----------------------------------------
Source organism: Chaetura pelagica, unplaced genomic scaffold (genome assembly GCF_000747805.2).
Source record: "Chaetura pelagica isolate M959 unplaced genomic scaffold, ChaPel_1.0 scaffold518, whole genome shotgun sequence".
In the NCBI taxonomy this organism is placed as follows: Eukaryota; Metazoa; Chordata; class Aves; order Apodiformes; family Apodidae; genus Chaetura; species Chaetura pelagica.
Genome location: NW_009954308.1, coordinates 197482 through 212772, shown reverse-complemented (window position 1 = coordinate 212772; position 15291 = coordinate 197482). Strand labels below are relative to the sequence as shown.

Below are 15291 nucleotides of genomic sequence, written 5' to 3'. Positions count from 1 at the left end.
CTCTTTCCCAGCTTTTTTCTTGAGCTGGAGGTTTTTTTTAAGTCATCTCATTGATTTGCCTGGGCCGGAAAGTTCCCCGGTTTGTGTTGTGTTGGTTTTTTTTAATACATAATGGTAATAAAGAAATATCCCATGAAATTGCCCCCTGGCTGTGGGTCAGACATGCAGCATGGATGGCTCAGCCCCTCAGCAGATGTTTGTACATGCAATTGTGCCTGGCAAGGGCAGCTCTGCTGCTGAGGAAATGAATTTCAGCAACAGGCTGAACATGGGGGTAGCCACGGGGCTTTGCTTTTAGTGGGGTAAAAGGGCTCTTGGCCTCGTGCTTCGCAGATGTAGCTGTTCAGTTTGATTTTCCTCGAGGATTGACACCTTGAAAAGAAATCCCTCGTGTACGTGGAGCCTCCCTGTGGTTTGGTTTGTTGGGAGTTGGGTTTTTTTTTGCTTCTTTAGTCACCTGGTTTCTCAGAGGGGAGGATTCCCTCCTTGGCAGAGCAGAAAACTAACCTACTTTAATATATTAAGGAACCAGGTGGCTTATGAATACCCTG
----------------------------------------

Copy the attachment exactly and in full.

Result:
Source organism: Chaetura pelagica, unplaced genomic scaffold (genome assembly GCF_000747805.2).
Source record: "Chaetura pelagica isolate M959 unplaced genomic scaffold, ChaPel_1.0 scaffold518, whole genome shotgun sequence".
In the NCBI taxonomy this organism is placed as follows: Eukaryota; Metazoa; Chordata; class Aves; order Apodiformes; family Apodidae; genus Chaetura; species Chaetura pelagica.
Genome location: NW_009954308.1, coordinates 197482 through 212772, shown reverse-complemented (window position 1 = coordinate 212772; position 15291 = coordinate 197482). Strand labels below are relative to the sequence as shown.

Below are 15291 nucleotides of genomic sequence, written 5' to 3'. Positions count from 1 at the left end.
CTCTTTCCCAGCTTTTTTCTTGAGCTGGAGGTTTTTTTTAAGTCATCTCATTGATTTGCCTGGGCCGGAAAGTTCCCCGGTTTGTGTTGTGTTGGTTTTTTTTAATACATAATGGTAATAAAGAAATATCCCATGAAATTGCCCCCTGGCTGTGGGTCAGACATGCAGCATGGATGGCTCAGCCCCTCAGCAGATGTTTGTACATGCAATTGTGCCTGGCAAGGGCAGCTCTGCTGCTGAGGAAATGAATTTCAGCAACAGGCTGAACATGGGGGTAGCCACGGGGCTTTGCTTTTAGTGGGGTAAAAGGGCTCTTGGCCTCGTGCTTCGCAGATGTAGCTGTTCAGTTTGATTTTCCTCGAGGATTGACACCTTGAAAAGAAATCCCTCGTGTACGTGGAGCCTCCCTGTGGTTTGGTTTGTTGGGAGTTGGGTTTTTTTTTGCTTCTTTAGTCACCTGGTTTCTCAGAGGGGAGGATTCCCTCCTTGGCAGAGCAGAAAACTAACCTACTTTAATATATTAAGGAACCAGGTGGCTTATGAATACCCTG